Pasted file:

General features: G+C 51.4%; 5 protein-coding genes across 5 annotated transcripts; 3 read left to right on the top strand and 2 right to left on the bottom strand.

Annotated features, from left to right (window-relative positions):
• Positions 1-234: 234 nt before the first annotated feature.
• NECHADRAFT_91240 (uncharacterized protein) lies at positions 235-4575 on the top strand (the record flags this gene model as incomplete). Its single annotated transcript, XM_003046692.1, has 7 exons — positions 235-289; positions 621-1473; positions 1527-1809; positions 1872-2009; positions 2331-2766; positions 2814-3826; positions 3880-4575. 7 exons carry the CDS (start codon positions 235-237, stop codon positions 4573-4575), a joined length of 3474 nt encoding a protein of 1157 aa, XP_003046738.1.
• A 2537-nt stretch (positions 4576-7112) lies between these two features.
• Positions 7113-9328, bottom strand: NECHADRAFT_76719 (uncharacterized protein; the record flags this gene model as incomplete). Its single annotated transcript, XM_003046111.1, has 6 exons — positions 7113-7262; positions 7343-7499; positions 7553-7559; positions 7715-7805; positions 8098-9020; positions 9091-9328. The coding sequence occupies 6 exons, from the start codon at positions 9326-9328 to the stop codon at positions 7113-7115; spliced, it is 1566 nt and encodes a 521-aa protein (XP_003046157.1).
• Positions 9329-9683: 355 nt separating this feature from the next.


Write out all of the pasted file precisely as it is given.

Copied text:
General features: G+C 51.4%; 5 protein-coding genes across 5 annotated transcripts; 3 read left to right on the top strand and 2 right to left on the bottom strand.

Annotated features, from left to right (window-relative positions):
• Positions 1-234: 234 nt before the first annotated feature.
• NECHADRAFT_91240 (uncharacterized protein) lies at positions 235-4575 on the top strand (the record flags this gene model as incomplete). Its single annotated transcript, XM_003046692.1, has 7 exons — positions 235-289; positions 621-1473; positions 1527-1809; positions 1872-2009; positions 2331-2766; positions 2814-3826; positions 3880-4575. 7 exons carry the CDS (start codon positions 235-237, stop codon positions 4573-4575), a joined length of 3474 nt encoding a protein of 1157 aa, XP_003046738.1.
• A 2537-nt stretch (positions 4576-7112) lies between these two features.
• Positions 7113-9328, bottom strand: NECHADRAFT_76719 (uncharacterized protein; the record flags this gene model as incomplete). Its single annotated transcript, XM_003046111.1, has 6 exons — positions 7113-7262; positions 7343-7499; positions 7553-7559; positions 7715-7805; positions 8098-9020; positions 9091-9328. The coding sequence occupies 6 exons, from the start codon at positions 9326-9328 to the stop codon at positions 7113-7115; spliced, it is 1566 nt and encodes a 521-aa protein (XP_003046157.1).
• Positions 9329-9683: 355 nt separating this feature from the next.